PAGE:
Just think of the difference in the English spoken by someone from the U.S. and someone from England. We understand each other but may not understand some words, phrases, or idioms. Also consider the difference in the English spoken by someone from New England and someone from the deep South. In that case we understand each other but sometimes accents may affect understanding. I believe there may be a similar effect with our modern English and the older English (or any other language) our ancestors wrote and spoke.
Also consider the change in word definitions over time. In my lifetime I've seen many words change (or add to) their meanings. When reading an old newspaper, letter, or journal, don't assume that all the words have the same meaning now as then.
Here are just a few brief thoughts about our language and our ancestors' language(s)
- Same word, different meaning
- Same word, different sound (accent and/or different spelling or spelling variation
- Different word, unknown meaning to us
- Different idiom, common to our ancestors, new to us
- Same word, different spelling (may involve accents)
- Same spelling, different meaning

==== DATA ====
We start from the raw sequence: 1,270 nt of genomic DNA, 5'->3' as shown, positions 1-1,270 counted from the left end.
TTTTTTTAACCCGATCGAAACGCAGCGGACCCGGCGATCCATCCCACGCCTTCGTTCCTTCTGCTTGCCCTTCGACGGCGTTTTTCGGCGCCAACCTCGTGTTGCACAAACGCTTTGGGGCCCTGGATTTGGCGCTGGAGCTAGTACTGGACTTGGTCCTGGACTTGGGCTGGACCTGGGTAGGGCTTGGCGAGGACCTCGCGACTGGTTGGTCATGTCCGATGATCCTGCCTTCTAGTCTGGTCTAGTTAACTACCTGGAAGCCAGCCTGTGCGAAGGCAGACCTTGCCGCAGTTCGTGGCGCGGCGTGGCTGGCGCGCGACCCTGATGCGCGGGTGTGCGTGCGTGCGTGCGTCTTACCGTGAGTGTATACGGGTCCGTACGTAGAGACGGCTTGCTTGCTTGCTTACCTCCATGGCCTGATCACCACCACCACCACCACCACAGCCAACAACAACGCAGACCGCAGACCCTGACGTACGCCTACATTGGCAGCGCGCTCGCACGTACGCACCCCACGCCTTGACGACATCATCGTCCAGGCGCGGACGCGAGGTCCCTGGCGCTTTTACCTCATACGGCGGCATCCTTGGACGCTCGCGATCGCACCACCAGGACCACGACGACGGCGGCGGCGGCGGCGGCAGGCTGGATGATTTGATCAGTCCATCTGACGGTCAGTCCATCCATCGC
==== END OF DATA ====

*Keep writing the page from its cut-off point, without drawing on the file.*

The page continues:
I've written several posts about this idea and how it relates to the search for our ancestors.
- Accents, Spellings, and Surnames
- Webster's 1828 Dictionary of the American Language
- Learning a New Old Word in an 1862 Will
- Accents and Name Variations
Judy G. Russell at The Legal Genealogist often shares legal terminology found in old documents, then translates and explains it for her readers.
And for a treat and an illustration of my thoughts above, you may enjoy Jennifer's post, Lost in Translation: Words and sayings, and what did Mammy say to the milkman?. You'll laugh and you'll learn.
This post is a contribution to Alona Tester's Family History Through the Alphabet challenge. Thank you, Alona, for creating and hosting the challenge.